You’ve had a great idea and a few days or months later you find out that someone else is doing the same thing. Should you give up? Maybe quite the opposite.

In this era where we are constantly bombarded with entrepreneurship info, there is one question that hasn’t been answered yet: which factors make a project successful?

Well, it seems we finally have an answer.

After being involved in launching hundreds of companies, Bill Gross, the founder of startup incubator Idealab, developed a study to discern which were the factors that drove success and failure. And the results were quite surprising: the most important success factor was not the originality of the idea, the capabilities of the entrepreneurs, the execution, the quality of the business model, or even the availability of funding. The number one thing was timing. Specifically, “timing accounted for 42% of the difference between success and failure”, Gross revealed.

This becomes very interesting in a world where we are constantly encouraged to be leaders, not followers. To be the first in everything. And it even seems that not being first is a synonym of failure. But it’s the opposite. And on top of that, it is important to fail fast and cheap, but it is even better to fail when we are working for others; it is better to make mistakes when the consequences are not so negative for ourselves. And, as we will see now, patience often brings the best rewards.

this is good! entrepreneurs

Who hasn’t felt this way at some point? 🙂

Moreover, if we pay attention, we’ll see how more and more companies have achieved success because of not being first. They made it because someone else broke the market first and they took advantage of the wave (you might be thinking of Facebook now…)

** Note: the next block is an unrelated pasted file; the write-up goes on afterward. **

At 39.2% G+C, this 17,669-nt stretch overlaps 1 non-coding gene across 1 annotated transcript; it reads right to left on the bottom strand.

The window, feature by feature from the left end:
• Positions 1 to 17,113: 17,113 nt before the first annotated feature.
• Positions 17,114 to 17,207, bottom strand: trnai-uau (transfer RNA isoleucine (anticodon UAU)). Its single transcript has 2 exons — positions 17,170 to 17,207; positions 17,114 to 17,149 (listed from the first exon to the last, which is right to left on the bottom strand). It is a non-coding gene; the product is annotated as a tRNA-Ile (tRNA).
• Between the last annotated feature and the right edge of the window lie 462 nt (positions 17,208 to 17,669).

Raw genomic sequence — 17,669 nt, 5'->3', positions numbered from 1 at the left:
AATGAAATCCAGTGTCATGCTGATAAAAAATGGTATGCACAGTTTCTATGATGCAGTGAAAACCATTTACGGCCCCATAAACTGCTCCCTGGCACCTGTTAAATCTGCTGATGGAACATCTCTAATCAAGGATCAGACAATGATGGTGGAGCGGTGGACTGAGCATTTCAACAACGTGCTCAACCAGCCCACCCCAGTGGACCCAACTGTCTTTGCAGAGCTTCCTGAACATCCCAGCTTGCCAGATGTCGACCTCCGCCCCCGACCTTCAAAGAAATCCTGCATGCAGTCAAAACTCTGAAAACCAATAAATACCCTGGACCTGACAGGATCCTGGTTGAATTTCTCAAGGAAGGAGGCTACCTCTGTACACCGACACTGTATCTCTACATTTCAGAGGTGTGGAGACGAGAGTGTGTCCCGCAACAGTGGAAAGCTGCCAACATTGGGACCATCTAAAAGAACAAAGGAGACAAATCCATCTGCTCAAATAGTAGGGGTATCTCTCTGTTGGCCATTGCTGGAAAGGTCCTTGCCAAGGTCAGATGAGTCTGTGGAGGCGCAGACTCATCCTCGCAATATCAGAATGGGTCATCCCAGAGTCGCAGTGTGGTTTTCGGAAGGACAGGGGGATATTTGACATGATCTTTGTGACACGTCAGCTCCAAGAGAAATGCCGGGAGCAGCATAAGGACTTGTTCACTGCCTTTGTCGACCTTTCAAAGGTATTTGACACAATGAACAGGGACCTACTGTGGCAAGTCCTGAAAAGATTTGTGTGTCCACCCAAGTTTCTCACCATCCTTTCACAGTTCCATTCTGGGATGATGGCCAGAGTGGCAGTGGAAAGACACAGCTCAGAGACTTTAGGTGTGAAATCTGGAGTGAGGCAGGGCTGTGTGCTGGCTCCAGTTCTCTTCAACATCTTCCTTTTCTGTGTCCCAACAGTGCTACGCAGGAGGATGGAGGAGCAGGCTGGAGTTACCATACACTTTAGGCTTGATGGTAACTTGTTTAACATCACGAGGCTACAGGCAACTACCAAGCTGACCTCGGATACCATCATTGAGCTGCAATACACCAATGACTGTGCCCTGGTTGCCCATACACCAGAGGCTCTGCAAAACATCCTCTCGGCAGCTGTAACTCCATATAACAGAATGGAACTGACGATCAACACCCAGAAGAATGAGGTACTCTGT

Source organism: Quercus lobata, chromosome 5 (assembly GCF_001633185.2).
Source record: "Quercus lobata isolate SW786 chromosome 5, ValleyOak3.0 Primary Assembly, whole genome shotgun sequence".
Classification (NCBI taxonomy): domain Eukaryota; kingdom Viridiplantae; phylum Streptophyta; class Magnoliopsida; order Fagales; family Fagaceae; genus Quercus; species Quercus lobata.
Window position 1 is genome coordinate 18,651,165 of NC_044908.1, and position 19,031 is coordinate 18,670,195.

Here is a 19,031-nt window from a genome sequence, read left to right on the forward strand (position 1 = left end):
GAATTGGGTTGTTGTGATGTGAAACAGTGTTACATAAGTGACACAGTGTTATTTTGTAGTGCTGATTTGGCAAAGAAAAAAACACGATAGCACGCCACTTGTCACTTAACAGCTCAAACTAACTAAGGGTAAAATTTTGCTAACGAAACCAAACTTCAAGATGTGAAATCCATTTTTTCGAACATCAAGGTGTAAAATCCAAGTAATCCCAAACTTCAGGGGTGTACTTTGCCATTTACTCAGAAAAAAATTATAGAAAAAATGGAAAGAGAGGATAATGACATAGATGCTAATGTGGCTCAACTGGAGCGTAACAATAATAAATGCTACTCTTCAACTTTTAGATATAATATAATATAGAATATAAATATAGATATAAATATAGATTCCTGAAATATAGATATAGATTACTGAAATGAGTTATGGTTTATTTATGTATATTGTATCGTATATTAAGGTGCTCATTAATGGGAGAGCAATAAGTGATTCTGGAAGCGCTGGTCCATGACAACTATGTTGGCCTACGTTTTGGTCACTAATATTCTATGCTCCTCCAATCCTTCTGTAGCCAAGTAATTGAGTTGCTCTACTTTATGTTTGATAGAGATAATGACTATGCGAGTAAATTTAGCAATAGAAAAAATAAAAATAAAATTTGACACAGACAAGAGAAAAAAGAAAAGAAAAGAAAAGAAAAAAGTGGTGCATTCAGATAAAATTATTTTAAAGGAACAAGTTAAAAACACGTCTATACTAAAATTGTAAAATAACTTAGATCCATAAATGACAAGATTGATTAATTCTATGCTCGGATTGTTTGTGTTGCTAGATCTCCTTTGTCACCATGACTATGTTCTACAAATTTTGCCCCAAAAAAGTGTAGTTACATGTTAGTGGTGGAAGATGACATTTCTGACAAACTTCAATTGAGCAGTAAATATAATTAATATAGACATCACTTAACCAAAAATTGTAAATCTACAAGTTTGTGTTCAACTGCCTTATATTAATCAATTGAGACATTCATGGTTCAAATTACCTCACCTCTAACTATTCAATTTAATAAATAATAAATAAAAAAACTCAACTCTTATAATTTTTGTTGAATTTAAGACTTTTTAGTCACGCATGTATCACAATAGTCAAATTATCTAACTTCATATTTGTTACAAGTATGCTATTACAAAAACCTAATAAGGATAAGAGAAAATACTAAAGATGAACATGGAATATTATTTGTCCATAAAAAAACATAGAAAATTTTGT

The more changes there are in a market, the least it matters to have a first-mover advantage.

Therefore, being pioneers does not always give us an advantage. The key is not so much being the first but being different and better than the rest.

Here are four reasons based on research:

  1. Three out of four startups fail because they scale too fast. In a highly complex world, it is impossible to think that those who arrive first can work it all out on their own (this happens to small and big companies, see the Segway example).
  2. Pioneers risk making impulsive decisions. However, risk averse entrepreneurs are able to evaluate and wait for the right moment, balancing all the risks before they make a decision. In upcoming posts, we will explore the myth that entrepreneurs like risk more than anyone else.
  3. When you are the first to market, you have to make all the mistakes yourself. Meanwhile, the rest can observe and learn from your mistakes. “Being the first mover is a tactic, not a goal”, suggests Peter Thiel in Zero To One (Thiel was one of the first to invest in Facebook).
  4. And last, those who are second can observe market changes and apply changes based on customer feedback. And they can patiently wait until the market is ready. Nike learned this lesson when they failed by launching the fuelband wristband in a moment when the market wasn’t ready and with a model more complex than what the market was demanding (fitbit chose simplicity and it was a total success). Another good example was Warby Parker, a  young social enterprise that knew how to wait until Amazon and Zappos established a culture for online shopping before they launched their glasses e-commerce site and revolutionized a tough industry that had a big monopoly.

fitbit vs fuelband

But this does not mean that being first is always bad. Not at all. It is obvious that if we all wait for others to enter a market, there would never be original projects. We always need someone to be the first and being first sometimes brings us rewards. For example, being first is key when patented technology is involved. However, in most cases our probability to succeed won’t be higher for being first, but for leveraging the opportunities. Therefore, it is useless to rush into solutions fearing that others will go first. Instead, if we learn from our competitors and “listen” to the market, to our potential clients, we will better adapt our services or products to them and we’ll reduce the margin of error.

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